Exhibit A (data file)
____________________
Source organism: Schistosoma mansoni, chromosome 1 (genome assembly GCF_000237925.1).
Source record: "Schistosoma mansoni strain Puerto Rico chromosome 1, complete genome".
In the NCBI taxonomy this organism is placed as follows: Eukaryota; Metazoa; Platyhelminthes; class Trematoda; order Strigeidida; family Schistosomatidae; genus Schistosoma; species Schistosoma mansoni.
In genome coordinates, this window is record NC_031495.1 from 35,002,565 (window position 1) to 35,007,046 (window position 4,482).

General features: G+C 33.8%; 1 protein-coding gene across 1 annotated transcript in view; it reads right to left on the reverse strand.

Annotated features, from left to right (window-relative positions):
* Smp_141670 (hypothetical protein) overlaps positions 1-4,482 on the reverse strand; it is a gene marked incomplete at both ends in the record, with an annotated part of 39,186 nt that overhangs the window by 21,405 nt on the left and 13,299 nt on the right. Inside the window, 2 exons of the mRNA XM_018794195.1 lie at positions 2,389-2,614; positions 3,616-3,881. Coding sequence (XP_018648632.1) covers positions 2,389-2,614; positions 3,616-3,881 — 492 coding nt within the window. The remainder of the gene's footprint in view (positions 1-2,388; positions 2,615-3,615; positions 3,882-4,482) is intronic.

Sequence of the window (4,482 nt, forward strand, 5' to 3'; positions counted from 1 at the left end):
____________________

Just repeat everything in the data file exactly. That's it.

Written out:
Source organism: Schistosoma mansoni, chromosome 1 (genome assembly GCF_000237925.1).
Source record: "Schistosoma mansoni strain Puerto Rico chromosome 1, complete genome".
In the NCBI taxonomy this organism is placed as follows: Eukaryota; Metazoa; Platyhelminthes; class Trematoda; order Strigeidida; family Schistosomatidae; genus Schistosoma; species Schistosoma mansoni.
In genome coordinates, this window is record NC_031495.1 from 35,002,565 (window position 1) to 35,007,046 (window position 4,482).

General features: G+C 33.8%; 1 protein-coding gene across 1 annotated transcript in view; it reads right to left on the reverse strand.

Annotated features, from left to right (window-relative positions):
* Smp_141670 (hypothetical protein) overlaps positions 1-4,482 on the reverse strand; it is a gene marked incomplete at both ends in the record, with an annotated part of 39,186 nt that overhangs the window by 21,405 nt on the left and 13,299 nt on the right. Inside the window, 2 exons of the mRNA XM_018794195.1 lie at positions 2,389-2,614; positions 3,616-3,881. Coding sequence (XP_018648632.1) covers positions 2,389-2,614; positions 3,616-3,881 — 492 coding nt within the window. The remainder of the gene's footprint in view (positions 1-2,388; positions 2,615-3,615; positions 3,882-4,482) is intronic.

Sequence of the window (4,482 nt, forward strand, 5' to 3'; positions counted from 1 at the left end):